Kate MccGwire’s artwork presents an alternative world, where known textures are transformed into unexpected places and the organic forms are at odds with their skin. The genetic mutations that are created become a thing of frightening beauty.
Slick – so fluid and organic.
Evacuate. Kate’s work employs a range of binary emotions, from beauty and disgust to fear and allure, so everyone’s reaction is different, guided by their own experiences. “I wouldn’t like to impose my expectations on the viewer experience as I hope the work will inflict its own sense of meaning”. Kate MccGwire, Article from Coates and Scarry, August 2012
Corvid. Bold, sensual, unsettling and imposing. Many of her recent works have no beginning or end, and to me, these forms are like complex infinity symbols and hence imply the never-ending process of evolution and metamorphosis. I would love to see one of Kate’s large pieces like Corvid, on a slow-moving turntable. It would be frightening.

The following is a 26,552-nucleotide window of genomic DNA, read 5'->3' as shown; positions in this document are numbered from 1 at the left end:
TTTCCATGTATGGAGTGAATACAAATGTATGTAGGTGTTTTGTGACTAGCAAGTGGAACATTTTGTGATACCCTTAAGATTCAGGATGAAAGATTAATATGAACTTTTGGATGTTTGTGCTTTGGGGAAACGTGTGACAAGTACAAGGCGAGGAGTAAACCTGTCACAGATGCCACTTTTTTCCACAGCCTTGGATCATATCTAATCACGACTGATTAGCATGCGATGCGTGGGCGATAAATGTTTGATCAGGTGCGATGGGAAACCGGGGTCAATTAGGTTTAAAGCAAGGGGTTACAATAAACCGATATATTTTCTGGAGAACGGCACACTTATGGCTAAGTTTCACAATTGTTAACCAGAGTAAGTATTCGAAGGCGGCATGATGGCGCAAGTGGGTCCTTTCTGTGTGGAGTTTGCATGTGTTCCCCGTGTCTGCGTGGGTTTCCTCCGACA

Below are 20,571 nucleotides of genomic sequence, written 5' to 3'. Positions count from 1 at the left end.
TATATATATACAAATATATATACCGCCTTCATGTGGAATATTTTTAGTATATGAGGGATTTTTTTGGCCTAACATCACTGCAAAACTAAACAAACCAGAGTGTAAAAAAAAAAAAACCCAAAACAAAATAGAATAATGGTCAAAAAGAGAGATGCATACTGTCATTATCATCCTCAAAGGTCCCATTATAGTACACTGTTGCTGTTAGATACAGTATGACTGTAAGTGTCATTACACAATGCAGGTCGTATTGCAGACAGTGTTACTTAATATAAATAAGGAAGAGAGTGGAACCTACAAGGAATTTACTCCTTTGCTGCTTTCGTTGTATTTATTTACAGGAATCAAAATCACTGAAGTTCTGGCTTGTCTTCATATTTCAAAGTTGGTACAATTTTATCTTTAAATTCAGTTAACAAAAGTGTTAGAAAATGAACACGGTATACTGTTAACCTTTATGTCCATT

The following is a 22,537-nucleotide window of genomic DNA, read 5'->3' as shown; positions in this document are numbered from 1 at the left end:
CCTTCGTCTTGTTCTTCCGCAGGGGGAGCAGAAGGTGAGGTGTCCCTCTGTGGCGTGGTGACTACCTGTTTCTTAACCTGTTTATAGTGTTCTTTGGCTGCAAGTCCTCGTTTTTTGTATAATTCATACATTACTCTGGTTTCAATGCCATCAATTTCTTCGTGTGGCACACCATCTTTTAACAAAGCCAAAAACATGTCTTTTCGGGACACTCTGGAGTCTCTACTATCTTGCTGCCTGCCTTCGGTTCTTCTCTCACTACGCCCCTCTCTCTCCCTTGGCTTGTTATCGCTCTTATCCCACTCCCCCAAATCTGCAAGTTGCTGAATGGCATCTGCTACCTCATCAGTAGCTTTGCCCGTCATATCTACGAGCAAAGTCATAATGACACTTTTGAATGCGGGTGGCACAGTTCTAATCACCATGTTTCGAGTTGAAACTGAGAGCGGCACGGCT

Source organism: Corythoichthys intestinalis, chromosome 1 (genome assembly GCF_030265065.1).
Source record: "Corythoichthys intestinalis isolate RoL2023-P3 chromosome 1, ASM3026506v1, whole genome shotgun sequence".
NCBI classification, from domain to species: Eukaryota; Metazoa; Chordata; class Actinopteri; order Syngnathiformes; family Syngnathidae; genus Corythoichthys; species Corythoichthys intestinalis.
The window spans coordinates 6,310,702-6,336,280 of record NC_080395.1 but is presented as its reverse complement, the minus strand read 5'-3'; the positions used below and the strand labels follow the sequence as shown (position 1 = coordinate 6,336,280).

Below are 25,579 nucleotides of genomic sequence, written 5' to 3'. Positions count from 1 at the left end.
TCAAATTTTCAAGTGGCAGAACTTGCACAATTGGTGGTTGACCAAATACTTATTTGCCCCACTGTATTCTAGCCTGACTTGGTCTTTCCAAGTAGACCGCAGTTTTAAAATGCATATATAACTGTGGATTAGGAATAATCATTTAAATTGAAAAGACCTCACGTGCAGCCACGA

Vice. One seemingly at peace contained, the other writhing and tense.
I draw my own parallels in her work to that of Caravaggio’s glowing, writhing forms and to Patricia Piccinini’s similar obsession with the beauty of genetic mutation.
Lure+Garrulous. sheer beauty.
Garage Magazine invited Kate to act as creative director on a fashion editorial. Garments were by Kim West, Emporio Armani, Missoni and Alexander McQueen with photography by Serge Leblon.
Kate’s work is can be contained, dark, unsettling but exquisitely elegant and sometimes free-flowing.
Slick. Something has escaped. I get the feeling that forms with writhe and pulsate, when I look away.
Urge. A few metaphors go through my mind.
Brood. 2004. One of her most well-known installations in the Saatchi Collection, 23,000 chicken wishbones. How beautiful is repetition of a commonly discarded remnant of our hunger.
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Next solo show, June 20th 2013 in Winchester Museum Gallery, Jewry Street, Winchester.
sources; Kate MccGwire’s website.